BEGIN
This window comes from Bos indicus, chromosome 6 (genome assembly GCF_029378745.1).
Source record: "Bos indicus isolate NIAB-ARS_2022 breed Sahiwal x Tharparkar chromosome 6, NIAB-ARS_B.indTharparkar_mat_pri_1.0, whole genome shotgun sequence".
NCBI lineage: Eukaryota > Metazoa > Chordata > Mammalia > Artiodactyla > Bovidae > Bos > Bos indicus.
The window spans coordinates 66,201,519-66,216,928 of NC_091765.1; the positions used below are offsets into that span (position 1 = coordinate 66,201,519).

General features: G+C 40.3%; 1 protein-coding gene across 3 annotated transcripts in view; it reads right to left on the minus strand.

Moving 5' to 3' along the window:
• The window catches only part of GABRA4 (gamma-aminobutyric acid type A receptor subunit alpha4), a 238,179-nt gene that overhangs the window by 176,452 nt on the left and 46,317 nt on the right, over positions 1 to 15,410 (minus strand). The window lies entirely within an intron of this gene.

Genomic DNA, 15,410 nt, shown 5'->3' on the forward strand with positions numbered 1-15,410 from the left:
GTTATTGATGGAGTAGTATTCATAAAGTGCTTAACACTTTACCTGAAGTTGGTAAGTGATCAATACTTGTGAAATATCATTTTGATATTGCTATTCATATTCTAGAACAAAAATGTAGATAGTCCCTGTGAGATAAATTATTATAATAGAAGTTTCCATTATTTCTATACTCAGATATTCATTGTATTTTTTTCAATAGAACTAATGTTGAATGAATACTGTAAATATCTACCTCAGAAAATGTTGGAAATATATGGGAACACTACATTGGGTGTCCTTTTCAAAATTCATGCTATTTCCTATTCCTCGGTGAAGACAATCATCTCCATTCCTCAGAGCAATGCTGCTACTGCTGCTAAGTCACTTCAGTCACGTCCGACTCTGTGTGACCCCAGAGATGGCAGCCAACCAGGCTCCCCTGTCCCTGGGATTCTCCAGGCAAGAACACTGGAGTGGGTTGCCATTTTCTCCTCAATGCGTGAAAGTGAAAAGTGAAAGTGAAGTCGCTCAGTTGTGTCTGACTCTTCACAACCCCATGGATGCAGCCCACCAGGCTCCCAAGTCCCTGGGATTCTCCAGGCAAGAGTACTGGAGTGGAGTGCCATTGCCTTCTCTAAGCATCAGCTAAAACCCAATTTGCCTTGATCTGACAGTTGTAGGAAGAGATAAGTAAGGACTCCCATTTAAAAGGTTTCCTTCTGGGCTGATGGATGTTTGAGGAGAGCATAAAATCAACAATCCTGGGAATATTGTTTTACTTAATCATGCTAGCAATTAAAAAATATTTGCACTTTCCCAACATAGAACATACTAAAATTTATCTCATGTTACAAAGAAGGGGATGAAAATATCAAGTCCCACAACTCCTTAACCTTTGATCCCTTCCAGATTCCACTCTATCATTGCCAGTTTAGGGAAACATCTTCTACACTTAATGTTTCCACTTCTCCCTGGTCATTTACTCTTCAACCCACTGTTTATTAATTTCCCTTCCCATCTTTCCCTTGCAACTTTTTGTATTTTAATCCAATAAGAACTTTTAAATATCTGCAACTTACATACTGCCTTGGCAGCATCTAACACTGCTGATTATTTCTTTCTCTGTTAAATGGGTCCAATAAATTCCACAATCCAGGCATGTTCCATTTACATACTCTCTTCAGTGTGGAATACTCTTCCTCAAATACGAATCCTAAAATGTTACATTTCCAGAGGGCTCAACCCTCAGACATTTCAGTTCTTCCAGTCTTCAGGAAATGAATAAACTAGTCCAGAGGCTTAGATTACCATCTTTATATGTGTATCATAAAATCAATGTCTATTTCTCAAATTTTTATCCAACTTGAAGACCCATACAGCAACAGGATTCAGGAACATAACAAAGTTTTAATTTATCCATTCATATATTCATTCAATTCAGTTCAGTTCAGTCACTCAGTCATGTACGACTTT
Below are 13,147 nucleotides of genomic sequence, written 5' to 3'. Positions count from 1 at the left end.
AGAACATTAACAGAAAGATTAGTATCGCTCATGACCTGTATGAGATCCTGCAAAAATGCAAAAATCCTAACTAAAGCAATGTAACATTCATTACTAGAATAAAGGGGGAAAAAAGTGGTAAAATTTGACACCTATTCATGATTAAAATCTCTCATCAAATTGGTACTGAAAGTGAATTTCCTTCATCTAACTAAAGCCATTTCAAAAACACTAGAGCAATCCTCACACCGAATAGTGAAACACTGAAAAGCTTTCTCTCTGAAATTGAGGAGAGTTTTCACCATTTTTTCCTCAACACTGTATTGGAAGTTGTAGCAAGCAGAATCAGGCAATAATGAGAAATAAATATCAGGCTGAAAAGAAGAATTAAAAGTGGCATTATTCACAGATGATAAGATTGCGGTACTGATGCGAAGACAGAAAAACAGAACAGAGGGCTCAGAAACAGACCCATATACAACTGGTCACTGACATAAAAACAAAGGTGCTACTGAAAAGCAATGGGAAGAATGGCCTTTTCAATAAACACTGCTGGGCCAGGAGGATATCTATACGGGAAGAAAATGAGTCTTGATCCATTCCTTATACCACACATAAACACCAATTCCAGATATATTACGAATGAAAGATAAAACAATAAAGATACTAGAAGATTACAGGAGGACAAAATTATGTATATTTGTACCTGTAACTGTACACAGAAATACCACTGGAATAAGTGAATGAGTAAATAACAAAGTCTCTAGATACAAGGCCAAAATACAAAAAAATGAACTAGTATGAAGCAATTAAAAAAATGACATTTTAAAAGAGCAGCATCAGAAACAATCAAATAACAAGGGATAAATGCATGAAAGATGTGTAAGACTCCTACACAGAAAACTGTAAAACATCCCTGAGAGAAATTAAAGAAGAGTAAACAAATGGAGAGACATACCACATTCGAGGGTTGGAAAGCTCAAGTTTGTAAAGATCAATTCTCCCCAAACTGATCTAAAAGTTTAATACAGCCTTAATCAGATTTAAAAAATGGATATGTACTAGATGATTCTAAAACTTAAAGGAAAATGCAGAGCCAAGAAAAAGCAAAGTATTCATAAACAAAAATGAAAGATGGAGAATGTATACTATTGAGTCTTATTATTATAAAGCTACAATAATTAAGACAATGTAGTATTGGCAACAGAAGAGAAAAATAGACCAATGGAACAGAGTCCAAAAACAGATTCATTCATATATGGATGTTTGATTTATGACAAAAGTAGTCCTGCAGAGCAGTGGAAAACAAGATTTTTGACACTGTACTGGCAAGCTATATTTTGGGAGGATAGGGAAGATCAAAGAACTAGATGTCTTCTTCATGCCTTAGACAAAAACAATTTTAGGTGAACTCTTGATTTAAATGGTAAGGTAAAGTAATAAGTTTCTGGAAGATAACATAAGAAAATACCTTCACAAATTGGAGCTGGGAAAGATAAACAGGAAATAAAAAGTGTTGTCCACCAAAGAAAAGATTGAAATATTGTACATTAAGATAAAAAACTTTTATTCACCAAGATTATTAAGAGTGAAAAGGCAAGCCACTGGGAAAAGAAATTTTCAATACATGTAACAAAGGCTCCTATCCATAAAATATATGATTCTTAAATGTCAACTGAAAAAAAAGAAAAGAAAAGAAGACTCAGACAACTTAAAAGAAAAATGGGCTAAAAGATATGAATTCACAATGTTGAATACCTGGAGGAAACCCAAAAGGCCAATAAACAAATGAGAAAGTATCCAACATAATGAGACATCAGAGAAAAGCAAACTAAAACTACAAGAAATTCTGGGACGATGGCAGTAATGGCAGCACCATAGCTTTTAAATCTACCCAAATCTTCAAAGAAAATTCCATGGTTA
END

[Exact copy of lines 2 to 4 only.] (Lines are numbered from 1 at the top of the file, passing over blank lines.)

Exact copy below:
Source record: "Bos indicus isolate NIAB-ARS_2022 breed Sahiwal x Tharparkar chromosome 6, NIAB-ARS_B.indTharparkar_mat_pri_1.0, whole genome shotgun sequence".
NCBI lineage: Eukaryota > Metazoa > Chordata > Mammalia > Artiodactyla > Bovidae > Bos > Bos indicus.
The window spans coordinates 66,201,519-66,216,928 of NC_091765.1; the positions used below are offsets into that span (position 1 = coordinate 66,201,519).